It’s Christmas eve and kids (as well as many grown-ups) make their late wishes, hoping that Santa Claus will listen to them and make their dreams come true under their Christmas tree.
As I am busy with last-minute shopping and hours-long packing, I thought I’d share a few wishes for government 2.0, who is like a toddler, articulating his first words and moving his first steps. For sure he can become a really smart kid, but he needs to get the right toys for Santa to develop his real potential.
So here is my very personal wish list for government 2.0 around the world
- Less vision and more execution. We have spent enough time telling other people and ourselves what government 2.0 is about. It is time to make it happen.
- Less talking and more listening. Most of what we have seen so far, especially after the change of administration in the US, is the power of social media as a tool for government to talk at people, and much less as a tool to make government listen to people. It is time to engage governments on citizens’ turf and not the other way around.
- Less institution and more employee. There has been enough effort on thinking about social media strategies for departments, agencies and entire jurisdictions. It is time to focus on how to empower employees to extract value for tools and networks.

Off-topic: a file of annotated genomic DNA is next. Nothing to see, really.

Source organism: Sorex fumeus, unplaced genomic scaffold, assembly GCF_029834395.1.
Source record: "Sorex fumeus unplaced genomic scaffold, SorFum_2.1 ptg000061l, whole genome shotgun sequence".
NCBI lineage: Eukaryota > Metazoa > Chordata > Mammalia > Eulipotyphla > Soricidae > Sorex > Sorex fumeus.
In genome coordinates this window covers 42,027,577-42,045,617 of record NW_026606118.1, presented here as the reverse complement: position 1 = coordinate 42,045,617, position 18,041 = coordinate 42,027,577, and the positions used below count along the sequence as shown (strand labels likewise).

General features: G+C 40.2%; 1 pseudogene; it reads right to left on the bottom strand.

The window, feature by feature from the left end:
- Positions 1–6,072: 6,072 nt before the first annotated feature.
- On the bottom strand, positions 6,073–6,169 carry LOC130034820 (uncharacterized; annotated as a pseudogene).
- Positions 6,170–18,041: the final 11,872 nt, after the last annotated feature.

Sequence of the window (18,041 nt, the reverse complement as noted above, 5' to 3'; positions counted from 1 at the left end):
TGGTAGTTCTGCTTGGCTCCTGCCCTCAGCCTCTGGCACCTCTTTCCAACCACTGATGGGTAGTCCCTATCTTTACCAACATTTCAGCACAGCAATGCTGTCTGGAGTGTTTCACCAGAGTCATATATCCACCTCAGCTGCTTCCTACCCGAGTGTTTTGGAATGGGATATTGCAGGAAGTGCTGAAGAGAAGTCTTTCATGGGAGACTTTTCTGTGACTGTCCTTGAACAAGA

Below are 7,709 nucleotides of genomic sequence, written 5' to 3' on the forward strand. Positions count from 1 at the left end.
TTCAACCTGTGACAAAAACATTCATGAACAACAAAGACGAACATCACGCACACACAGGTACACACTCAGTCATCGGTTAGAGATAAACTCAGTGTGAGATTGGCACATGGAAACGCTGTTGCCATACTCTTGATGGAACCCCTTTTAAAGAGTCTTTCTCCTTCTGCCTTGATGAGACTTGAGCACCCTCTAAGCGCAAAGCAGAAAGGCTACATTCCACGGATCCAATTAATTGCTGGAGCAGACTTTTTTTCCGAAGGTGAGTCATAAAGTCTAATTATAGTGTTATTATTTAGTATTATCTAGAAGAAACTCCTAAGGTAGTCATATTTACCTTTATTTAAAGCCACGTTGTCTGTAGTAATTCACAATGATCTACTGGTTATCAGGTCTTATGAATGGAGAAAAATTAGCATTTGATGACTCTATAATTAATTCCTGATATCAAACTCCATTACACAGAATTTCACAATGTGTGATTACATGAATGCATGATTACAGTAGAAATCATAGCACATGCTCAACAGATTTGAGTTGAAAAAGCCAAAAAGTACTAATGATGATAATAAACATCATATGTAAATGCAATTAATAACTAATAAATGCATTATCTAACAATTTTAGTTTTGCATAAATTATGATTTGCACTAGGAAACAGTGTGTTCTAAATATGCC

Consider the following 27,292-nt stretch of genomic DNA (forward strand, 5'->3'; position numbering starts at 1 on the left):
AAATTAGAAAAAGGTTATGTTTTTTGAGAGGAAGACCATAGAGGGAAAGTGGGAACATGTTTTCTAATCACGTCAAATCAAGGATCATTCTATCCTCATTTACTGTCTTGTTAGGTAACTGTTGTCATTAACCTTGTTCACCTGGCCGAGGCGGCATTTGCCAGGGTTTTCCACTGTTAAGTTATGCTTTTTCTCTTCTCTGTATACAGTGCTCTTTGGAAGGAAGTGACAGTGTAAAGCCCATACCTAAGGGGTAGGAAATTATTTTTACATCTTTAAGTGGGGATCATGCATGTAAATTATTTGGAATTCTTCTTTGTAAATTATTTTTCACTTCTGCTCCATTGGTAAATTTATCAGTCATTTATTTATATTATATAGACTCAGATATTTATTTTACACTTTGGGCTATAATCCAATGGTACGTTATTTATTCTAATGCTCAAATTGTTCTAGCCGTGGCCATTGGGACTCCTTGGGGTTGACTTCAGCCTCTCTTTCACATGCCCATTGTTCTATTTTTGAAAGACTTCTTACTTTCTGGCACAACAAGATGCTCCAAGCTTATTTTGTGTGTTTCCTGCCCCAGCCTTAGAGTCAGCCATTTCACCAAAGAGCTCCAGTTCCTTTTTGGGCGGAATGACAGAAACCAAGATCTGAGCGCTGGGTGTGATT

- Less open data and more open dialogue. Flooding people with public data makes sense only if this really leads to engaging them, rather than empowering the usual suspects (associations, activists, NGOs, etc). It is time to measure the total cost of ownership and the total value of opportunity of open government data.
- Less barcamps and more bars. A few years ago I read a signpost in the north of Italy that said “Less Internet, more Cabernet”. I guess it referred to the risk that people stop socializing in physical places, such as pubs, because of the excessive time spent on the Internet. It is time for the debate on government 2.0 to move from barcamps and govcamps, to places where people already debate what they care about, be they Facebook groups or the soccer field where their kids are playing on a Sunday.
I do realize that some countries, like mine, have not yet given birth to government 2.0 and there is indeed a high risk of miscarriage. For them, my wish is that they realize soon enough that social networks won’t go away, and they’d better figure out soon how to deal with them, rather than being taken by surprise.
Merry Christmas to you all and your families.